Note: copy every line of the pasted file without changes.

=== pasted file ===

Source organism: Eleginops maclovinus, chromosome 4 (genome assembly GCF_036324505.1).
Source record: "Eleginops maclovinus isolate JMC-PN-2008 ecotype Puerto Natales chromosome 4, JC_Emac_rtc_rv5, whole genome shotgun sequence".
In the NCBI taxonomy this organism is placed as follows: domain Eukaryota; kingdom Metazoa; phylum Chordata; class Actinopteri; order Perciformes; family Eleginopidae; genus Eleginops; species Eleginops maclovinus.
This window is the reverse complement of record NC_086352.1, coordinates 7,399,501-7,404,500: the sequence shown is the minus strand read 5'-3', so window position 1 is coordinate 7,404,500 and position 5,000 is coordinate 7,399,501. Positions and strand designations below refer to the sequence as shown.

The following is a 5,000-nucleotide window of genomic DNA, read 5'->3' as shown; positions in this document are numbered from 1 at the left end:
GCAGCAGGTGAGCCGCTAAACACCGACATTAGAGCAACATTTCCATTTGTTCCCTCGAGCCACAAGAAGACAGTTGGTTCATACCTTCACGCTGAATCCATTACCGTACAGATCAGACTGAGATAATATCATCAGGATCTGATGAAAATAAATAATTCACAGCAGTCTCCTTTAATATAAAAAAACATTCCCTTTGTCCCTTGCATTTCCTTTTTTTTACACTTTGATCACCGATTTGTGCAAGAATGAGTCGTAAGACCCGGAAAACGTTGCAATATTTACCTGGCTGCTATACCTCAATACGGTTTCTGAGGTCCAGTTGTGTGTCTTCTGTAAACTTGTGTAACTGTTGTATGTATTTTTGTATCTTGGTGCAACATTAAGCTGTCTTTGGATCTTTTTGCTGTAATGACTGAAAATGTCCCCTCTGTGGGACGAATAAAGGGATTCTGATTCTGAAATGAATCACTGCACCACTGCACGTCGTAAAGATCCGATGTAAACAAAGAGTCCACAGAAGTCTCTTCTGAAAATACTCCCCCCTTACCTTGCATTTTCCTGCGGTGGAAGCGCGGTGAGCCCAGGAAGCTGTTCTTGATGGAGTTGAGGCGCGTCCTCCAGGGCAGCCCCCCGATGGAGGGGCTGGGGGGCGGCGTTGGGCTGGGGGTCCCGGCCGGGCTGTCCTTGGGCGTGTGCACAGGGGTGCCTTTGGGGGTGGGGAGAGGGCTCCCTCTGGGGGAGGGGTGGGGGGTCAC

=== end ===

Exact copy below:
Source organism: Eleginops maclovinus, chromosome 4 (genome assembly GCF_036324505.1).
Source record: "Eleginops maclovinus isolate JMC-PN-2008 ecotype Puerto Natales chromosome 4, JC_Emac_rtc_rv5, whole genome shotgun sequence".
In the NCBI taxonomy this organism is placed as follows: domain Eukaryota; kingdom Metazoa; phylum Chordata; class Actinopteri; order Perciformes; family Eleginopidae; genus Eleginops; species Eleginops maclovinus.
This window is the reverse complement of record NC_086352.1, coordinates 7,399,501-7,404,500: the sequence shown is the minus strand read 5'-3', so window position 1 is coordinate 7,404,500 and position 5,000 is coordinate 7,399,501. Positions and strand designations below refer to the sequence as shown.

The following is a 5,000-nucleotide window of genomic DNA, read 5'->3' as shown; positions in this document are numbered from 1 at the left end:
GCAGCAGGTGAGCCGCTAAACACCGACATTAGAGCAACATTTCCATTTGTTCCCTCGAGCCACAAGAAGACAGTTGGTTCATACCTTCACGCTGAATCCATTACCGTACAGATCAGACTGAGATAATATCATCAGGATCTGATGAAAATAAATAATTCACAGCAGTCTCCTTTAATATAAAAAAACATTCCCTTTGTCCCTTGCATTTCCTTTTTTTTACACTTTGATCACCGATTTGTGCAAGAATGAGTCGTAAGACCCGGAAAACGTTGCAATATTTACCTGGCTGCTATACCTCAATACGGTTTCTGAGGTCCAGTTGTGTGTCTTCTGTAAACTTGTGTAACTGTTGTATGTATTTTTGTATCTTGGTGCAACATTAAGCTGTCTTTGGATCTTTTTGCTGTAATGACTGAAAATGTCCCCTCTGTGGGACGAATAAAGGGATTCTGATTCTGAAATGAATCACTGCACCACTGCACGTCGTAAAGATCCGATGTAAACAAAGAGTCCACAGAAGTCTCTTCTGAAAATACTCCCCCCTTACCTTGCATTTTCCTGCGGTGGAAGCGCGGTGAGCCCAGGAAGCTGTTCTTGATGGAGTTGAGGCGCGTCCTCCAGGGCAGCCCCCCGATGGAGGGGCTGGGGGGCGGCGTTGGGCTGGGGGTCCCGGCCGGGCTGTCCTTGGGCGTGTGCACAGGGGTGCCTTTGGGGGTGGGGAGAGGGCTCCCTCTGGGGGAGGGGTGGGGGGTCAC